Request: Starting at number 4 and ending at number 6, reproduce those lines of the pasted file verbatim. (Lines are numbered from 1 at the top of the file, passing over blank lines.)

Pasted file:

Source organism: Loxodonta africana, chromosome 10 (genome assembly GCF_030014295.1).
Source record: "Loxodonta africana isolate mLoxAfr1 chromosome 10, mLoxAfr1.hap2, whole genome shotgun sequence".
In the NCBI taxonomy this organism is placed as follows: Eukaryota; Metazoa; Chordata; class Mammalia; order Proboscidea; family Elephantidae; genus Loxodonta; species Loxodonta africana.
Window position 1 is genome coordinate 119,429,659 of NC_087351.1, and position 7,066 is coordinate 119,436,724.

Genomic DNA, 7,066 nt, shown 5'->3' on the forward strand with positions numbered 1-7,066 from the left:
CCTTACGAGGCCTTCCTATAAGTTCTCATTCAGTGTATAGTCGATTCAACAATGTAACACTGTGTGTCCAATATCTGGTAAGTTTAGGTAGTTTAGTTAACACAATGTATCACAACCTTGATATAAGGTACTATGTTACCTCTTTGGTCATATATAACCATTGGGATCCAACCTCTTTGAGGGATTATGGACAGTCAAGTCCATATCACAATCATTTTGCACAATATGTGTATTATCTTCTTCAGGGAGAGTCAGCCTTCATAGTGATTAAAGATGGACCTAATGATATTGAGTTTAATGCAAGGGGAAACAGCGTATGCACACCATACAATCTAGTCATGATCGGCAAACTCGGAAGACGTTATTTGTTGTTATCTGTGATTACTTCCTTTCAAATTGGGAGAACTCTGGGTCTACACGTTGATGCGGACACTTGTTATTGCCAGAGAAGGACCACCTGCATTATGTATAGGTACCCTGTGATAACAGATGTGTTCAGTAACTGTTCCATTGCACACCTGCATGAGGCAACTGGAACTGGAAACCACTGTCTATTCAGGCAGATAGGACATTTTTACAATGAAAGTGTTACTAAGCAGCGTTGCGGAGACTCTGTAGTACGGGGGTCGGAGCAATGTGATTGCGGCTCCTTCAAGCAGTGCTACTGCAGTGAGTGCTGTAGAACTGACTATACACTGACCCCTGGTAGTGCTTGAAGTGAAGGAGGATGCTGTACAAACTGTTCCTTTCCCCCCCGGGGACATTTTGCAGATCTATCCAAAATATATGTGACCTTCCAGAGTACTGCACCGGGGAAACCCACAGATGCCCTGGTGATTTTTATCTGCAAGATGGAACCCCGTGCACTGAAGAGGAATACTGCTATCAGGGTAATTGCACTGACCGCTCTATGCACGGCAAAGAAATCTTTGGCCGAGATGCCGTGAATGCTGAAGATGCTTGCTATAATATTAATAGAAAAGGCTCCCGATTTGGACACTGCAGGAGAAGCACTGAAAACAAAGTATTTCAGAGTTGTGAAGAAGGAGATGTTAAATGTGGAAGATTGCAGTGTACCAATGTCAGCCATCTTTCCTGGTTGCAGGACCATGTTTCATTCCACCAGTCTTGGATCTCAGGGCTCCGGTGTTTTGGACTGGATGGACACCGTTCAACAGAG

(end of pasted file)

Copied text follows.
Window position 1 is genome coordinate 119,429,659 of NC_087351.1, and position 7,066 is coordinate 119,436,724.

Genomic DNA, 7,066 nt, shown 5'->3' on the forward strand with positions numbered 1-7,066 from the left:
CCTTACGAGGCCTTCCTATAAGTTCTCATTCAGTGTATAGTCGATTCAACAATGTAACACTGTGTGTCCAATATCTGGTAAGTTTAGGTAGTTTAGTTAACACAATGTATCACAACCTTGATATAAGGTACTATGTTACCTCTTTGGTCATATATAACCATTGGGATCCAACCTCTTTGAGGGATTATGGACAGTCAAGTCCATATCACAATCATTTTGCACAATATGTGTATTATCTTCTTCAGGGAGAGTCAGCCTTCATAGTGATTAAAGATGGACCTAATGATATTGAGTTTAATGCAAGGGGAAACAGCGTATGCACACCATACAATCTAGTCATGATCGGCAAACTCGGAAGACGTTATTTGTTGTTATCTGTGATTACTTCCTTTCAAATTGGGAGAACTCTGGGTCTACACGTTGATGCGGACACTTGTTATTGCCAGAGAAGGACCACCTGCATTATGTATAGGTACCCTGTGATAACAGATGTGTTCAGTAACTGTTCCATTGCACACCTGCATGAGGCAACTGGAACTGGAAACCACTGTCTATTCAGGCAGATAGGACATTTTTACAATGAAAGTGTTACTAAGCAGCGTTGCGGAGACTCTGTAGTACGGGGGTCGGAGCAATGTGATTGCGGCTCCTTCAAGCAGTGCTACTGCAGTGAGTGCTGTAGAACTGACTATACACTGACCCCTGGTAGTGCTTGAAGTGAAGGAGGATGCTGTACAAACTGTTCCTTTCCCCCCCGGGGACATTTTGCAGATCTATCCAAAATATATGTGACCTTCCAGAGTACTGCACCGGGGAAACCCACAGATGCCCTGGTGATTTTTATCTGCAAGATGGAACCCCGTGCACTGAAGAGGAATACTGCTATCAGGGTAATTGCACTGACCGCTCTATGCACGGCAAAGAAATCTTTGGCCGAGATGCCGTGAATGCTGAAGATGCTTGCTATAATATTAATAGAAAAGGCTCCCGATTTGGACACTGCAGGAGAAGCACTGAAAACAAAGTATTTCAGAGTTGTGAAGAAGGAGATGTTAAATGTGGAAGATTGCAGTGTACCAATGTCAGCCATCTTTCCTGGTTGCAGGACCATGTTTCATTCCACCAGTCTTGGATCTCAGGGCTCCGGTGTTTTGGACTGGATGGACACCGTTCAACAGAG